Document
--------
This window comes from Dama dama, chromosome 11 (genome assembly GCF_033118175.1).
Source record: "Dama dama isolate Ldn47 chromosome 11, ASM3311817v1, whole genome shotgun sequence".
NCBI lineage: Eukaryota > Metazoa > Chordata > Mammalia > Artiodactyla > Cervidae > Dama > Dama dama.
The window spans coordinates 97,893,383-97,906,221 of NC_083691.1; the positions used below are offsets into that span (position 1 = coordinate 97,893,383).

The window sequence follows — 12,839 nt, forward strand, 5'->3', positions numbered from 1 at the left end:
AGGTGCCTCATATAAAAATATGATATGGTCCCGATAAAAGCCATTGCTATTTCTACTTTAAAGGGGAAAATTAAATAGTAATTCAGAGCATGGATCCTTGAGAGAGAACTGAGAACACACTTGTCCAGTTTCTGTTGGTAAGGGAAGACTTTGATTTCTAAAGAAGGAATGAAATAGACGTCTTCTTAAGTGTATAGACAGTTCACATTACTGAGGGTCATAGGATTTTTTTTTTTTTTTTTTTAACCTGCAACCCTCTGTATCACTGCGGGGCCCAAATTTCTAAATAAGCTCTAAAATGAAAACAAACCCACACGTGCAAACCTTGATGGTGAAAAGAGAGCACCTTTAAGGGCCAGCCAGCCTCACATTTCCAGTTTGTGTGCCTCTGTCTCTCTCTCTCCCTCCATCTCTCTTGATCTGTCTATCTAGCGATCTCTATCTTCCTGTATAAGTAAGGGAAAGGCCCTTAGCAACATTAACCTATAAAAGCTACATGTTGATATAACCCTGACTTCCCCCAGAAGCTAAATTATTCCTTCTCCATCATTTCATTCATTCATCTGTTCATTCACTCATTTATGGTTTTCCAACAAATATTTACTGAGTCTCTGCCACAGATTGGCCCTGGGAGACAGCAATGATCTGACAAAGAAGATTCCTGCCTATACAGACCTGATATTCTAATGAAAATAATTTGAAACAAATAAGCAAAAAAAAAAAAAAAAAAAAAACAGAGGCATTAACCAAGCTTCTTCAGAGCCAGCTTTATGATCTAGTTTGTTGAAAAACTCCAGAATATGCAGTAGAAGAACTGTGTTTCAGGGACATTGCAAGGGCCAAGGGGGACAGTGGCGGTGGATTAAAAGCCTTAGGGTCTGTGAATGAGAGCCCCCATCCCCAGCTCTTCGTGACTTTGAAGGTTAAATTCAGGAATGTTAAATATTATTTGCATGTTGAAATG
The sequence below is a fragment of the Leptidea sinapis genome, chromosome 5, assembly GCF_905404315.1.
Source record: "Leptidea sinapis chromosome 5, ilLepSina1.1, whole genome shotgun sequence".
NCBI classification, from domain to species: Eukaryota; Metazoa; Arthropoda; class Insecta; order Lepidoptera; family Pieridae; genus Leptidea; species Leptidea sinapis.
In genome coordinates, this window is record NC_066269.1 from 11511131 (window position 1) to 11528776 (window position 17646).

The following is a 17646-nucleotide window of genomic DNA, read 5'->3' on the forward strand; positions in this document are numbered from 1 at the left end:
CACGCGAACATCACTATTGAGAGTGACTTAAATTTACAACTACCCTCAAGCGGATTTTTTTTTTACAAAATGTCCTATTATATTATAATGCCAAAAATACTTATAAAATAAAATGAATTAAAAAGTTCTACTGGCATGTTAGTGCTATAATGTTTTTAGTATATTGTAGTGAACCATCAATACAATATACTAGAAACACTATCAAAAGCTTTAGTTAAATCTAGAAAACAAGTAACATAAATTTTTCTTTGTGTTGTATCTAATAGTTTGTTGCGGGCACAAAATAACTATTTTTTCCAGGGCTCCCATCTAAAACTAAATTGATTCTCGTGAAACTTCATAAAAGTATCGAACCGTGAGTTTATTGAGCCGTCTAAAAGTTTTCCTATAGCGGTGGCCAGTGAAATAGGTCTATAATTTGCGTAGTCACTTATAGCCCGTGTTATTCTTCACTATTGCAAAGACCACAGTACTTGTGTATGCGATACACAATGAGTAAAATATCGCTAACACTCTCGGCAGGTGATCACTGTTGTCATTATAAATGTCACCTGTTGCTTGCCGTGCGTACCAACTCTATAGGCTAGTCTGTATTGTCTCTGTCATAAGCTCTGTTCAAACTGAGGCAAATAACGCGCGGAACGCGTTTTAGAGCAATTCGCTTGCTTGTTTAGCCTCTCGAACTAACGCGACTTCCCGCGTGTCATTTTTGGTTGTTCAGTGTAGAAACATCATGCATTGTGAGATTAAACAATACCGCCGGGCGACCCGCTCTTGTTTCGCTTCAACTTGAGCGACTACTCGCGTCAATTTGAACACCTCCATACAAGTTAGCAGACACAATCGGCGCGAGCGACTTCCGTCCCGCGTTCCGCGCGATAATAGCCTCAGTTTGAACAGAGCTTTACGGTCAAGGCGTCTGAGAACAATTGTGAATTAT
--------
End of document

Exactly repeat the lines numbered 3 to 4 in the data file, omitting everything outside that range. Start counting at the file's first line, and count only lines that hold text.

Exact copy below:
NCBI lineage: Eukaryota > Metazoa > Chordata > Mammalia > Artiodactyla > Cervidae > Dama > Dama dama.
The window spans coordinates 97,893,383-97,906,221 of NC_083691.1; the positions used below are offsets into that span (position 1 = coordinate 97,893,383).